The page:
Aunt Amy’s chocolate chip cookies and your breathalyzer test
On the way home from a celebration for your cousin and his new job, a police officer pulled you over on suspicion of driving under the influence of alcohol.
You had a glass of wine with your steak dinner and your Aunt Amy’s chocolate chip cookies for dessert. How will all this affect your breath test?
The Express Consent Law
Anyone licensed to drive in the state of Colorado is subject to the Express Consent Law. This means that if law enforcement suspects you of DUI, you automatically consent to submit to a chemical test, which means the Intoxilyzer, or breath test. You can refuse to take this test, but by doing so you stand to lose your driving privileges for one year. You would also earn the Persistent Drunk Driver designation, which means you will have to enter an alcohol and drug education and treatment program.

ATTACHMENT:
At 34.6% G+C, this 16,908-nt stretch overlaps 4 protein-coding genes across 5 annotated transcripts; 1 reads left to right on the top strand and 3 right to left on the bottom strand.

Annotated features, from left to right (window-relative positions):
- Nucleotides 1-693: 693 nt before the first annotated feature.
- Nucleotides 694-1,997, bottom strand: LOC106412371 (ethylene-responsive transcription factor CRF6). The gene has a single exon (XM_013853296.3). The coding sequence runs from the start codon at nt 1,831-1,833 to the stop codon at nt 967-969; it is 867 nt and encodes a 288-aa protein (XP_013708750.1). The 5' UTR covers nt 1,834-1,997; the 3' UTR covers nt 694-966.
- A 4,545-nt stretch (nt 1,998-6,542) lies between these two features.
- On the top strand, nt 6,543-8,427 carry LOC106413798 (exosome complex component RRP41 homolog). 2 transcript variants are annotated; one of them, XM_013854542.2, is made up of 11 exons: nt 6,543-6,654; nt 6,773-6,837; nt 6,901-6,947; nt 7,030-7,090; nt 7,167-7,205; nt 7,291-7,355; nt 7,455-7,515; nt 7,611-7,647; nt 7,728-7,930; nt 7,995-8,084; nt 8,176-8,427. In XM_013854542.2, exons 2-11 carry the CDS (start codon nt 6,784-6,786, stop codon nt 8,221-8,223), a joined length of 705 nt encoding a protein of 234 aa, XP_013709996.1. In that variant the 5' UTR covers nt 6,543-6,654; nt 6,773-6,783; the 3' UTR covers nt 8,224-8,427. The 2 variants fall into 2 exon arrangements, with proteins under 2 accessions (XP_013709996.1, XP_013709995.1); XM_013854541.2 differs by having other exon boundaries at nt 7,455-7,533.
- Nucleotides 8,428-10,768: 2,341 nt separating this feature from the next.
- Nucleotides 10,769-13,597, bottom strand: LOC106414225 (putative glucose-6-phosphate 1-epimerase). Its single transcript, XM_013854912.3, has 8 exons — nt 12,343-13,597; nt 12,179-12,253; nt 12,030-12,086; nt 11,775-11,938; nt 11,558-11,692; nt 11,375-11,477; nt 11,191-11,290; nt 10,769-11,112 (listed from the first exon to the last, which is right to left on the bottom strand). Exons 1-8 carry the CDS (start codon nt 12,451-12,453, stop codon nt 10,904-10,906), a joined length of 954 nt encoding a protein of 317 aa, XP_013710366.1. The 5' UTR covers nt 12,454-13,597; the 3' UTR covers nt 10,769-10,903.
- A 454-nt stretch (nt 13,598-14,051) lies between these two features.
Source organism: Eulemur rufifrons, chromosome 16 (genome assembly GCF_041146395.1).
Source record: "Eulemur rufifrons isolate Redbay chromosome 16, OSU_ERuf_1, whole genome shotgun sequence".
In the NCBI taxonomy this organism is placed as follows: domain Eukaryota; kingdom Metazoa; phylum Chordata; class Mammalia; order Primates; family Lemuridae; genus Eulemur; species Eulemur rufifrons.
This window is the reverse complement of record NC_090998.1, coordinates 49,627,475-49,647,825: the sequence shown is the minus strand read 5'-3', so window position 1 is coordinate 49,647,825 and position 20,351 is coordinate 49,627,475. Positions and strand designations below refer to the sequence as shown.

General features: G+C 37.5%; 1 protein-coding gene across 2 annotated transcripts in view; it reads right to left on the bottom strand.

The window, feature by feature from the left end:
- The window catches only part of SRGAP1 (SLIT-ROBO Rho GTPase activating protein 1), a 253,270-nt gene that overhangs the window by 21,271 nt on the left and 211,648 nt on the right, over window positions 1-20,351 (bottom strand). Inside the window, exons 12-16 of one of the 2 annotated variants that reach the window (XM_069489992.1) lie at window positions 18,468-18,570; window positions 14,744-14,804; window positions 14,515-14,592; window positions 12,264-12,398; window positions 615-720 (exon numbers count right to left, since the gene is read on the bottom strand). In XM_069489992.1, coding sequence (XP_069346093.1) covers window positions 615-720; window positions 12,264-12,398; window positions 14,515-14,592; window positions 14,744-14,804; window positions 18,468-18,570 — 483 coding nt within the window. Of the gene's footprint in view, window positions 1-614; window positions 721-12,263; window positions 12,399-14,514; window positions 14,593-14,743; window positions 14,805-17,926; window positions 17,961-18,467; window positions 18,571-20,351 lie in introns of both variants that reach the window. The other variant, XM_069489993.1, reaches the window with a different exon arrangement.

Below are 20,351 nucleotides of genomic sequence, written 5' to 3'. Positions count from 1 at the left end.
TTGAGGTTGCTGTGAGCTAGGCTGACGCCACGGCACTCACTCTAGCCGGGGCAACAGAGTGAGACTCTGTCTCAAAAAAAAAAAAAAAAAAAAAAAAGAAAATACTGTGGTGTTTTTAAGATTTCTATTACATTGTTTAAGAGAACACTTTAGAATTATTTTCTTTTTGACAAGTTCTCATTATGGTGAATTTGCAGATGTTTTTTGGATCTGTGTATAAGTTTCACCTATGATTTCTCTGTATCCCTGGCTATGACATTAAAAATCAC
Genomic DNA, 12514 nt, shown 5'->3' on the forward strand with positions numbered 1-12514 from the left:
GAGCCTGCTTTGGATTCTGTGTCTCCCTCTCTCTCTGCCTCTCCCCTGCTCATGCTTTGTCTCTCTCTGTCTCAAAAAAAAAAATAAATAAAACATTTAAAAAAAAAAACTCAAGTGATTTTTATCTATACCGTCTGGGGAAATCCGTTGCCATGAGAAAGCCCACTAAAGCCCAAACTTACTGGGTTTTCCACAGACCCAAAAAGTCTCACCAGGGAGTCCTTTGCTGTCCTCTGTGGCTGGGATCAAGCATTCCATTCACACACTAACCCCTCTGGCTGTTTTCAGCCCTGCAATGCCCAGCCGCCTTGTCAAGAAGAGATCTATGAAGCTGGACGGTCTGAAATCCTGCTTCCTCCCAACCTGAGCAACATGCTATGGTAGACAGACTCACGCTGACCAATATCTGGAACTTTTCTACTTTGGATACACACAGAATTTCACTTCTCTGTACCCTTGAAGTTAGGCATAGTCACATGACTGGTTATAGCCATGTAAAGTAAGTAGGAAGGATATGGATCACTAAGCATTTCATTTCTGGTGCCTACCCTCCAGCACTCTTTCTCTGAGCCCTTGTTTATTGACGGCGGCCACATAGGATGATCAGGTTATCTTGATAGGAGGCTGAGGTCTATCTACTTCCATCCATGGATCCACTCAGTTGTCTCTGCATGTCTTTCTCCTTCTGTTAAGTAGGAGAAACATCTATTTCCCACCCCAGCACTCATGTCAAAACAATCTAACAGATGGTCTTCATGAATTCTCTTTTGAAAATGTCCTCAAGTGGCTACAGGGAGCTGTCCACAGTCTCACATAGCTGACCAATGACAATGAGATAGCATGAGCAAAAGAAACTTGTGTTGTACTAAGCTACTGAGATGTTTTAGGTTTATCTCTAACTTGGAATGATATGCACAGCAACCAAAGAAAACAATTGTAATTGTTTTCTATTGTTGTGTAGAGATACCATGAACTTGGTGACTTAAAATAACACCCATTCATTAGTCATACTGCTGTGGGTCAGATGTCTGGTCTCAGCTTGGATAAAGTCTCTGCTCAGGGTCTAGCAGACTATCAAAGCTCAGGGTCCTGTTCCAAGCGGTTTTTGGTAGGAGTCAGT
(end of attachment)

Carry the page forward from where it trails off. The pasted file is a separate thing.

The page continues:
What you ate
Your aunt uses vanilla extract in her family-favorite chocolate chip cookie recipe and vanilla contains some alcohol. A sheet of cookies is usually baked for about 15 minutes and those cookies will retain 40% of their alcohol content. You also had marinated steak. Red wine was among the ingredients in the marinade and about 70% of the alcohol content remained after cooking.
A low BAC
You were wise to have something to eat along with your glass of wine, even though some of the ingredients in the foods you had for dinner, including those chocolate chip cookies, contained a little alcohol. If you also drank several glasses of water, so much the better. To have a lower blood alcohol content level, you should not exceed one standard drink per hour, and adding water to the mix helps to rid your body of alcohol faster. Going forward, you can expect a defense strategy to include a thorough investigation of the circumstances surrounding that DUI charge. If your breathalyzer test shows a BAC that is higher than you expect, remember that the test results are estimates and not always reliable.